Perhaps it’s the academic in me, but I am always bothered when I see a quote attributed to someone who never said or wrote it. The situation becomes even more frustrating when it is someone whose work I know well. I was scrolling through my Facebook feed this morning and saw the following:
You do not have a soul.
You are a soul.
You have a body.
While I appreciate the thought, it was not something C.S. Lewis ever wrote, and I can’t find any record of anyone saying that he heard Lewis say that. In fact, the phrase was written several years before Lewis was born.
It can be found in a magazine called The British Friend, which was an important publication among Quakers in the United Kingdom. The author is discussing the way a Quaker should mourn the death of a loved one. To emphasize that the body is a temporary vessel but the soul is eternal, he states:1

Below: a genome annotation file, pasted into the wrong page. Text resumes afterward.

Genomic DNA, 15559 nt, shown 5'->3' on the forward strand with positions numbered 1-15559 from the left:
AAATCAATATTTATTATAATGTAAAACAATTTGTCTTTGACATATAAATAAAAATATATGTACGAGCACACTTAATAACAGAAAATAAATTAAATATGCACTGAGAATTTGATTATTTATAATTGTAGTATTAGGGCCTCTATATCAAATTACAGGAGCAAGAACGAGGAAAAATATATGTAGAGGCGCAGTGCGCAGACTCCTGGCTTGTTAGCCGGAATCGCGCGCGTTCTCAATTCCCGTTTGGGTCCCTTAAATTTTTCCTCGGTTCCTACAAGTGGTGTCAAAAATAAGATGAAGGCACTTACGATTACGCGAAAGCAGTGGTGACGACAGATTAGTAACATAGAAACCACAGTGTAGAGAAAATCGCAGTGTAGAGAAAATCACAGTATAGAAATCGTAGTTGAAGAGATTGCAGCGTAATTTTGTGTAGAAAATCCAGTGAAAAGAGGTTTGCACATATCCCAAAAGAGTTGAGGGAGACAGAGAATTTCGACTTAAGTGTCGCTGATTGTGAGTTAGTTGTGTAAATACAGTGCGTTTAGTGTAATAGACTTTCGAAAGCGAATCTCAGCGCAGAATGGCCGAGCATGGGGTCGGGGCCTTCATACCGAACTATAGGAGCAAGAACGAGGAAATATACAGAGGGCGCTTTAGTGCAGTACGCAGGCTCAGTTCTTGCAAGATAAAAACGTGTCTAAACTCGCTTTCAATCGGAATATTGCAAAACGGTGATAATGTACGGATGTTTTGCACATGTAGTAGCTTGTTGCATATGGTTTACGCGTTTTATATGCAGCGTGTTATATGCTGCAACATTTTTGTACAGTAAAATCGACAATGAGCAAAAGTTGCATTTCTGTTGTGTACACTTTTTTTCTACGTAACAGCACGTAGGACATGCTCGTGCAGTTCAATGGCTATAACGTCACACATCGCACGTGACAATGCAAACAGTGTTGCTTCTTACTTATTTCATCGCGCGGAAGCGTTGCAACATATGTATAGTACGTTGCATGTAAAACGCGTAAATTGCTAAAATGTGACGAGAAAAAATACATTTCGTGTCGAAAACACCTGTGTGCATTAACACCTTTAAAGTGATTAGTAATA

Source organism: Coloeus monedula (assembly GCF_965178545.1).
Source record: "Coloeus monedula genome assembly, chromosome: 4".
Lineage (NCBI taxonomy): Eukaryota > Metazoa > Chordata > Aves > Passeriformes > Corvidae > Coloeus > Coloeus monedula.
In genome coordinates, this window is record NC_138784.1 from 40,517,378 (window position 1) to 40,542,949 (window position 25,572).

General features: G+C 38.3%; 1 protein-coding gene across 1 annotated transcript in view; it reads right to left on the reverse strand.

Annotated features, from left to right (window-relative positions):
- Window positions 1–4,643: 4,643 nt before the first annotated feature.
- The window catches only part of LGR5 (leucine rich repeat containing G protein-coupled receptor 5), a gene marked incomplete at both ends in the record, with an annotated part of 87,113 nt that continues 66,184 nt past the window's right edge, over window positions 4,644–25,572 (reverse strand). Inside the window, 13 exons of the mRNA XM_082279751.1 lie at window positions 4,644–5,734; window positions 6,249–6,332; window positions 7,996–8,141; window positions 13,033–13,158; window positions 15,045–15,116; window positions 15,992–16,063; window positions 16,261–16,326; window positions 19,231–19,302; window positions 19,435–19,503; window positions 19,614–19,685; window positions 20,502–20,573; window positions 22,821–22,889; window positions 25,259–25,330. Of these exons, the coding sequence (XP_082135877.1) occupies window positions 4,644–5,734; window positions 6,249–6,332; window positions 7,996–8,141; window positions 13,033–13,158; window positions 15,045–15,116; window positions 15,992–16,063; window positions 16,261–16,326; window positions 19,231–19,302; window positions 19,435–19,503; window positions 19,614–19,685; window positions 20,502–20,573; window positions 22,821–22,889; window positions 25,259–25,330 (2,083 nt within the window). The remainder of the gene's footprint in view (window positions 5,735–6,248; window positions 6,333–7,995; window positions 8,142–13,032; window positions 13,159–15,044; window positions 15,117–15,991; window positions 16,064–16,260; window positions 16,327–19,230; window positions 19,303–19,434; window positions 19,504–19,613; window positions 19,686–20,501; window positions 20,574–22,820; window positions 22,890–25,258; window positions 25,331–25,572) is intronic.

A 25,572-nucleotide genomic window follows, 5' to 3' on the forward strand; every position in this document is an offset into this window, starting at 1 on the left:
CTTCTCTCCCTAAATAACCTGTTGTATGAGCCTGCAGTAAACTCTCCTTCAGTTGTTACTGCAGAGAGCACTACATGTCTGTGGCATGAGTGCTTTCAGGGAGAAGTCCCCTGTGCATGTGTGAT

“Never tell a child,” said George Macdonald, “you have a soul. Teach him, you are a soul; you have a body.” As we learn to think of things always in this order, that the body is but the temporary clothing of the soul, our views of death and the unbefittingness of customary mourning will approximate to those of Friends of earlier generations.
Since the author attributes this quote to George Macdonald, a minister Lewis respected and admired, you might say that perhaps C.S. Lewis said this in a lecture, quoting George Macdonald. That could be true, but I seriously doubt the Oxford Don would do that without giving proper attribution!
1. W. H. F. A., “Be Not Entangled Again in a Yoke of Bondage,” The British Friend July 5, 1892, p. 157.
Return to Text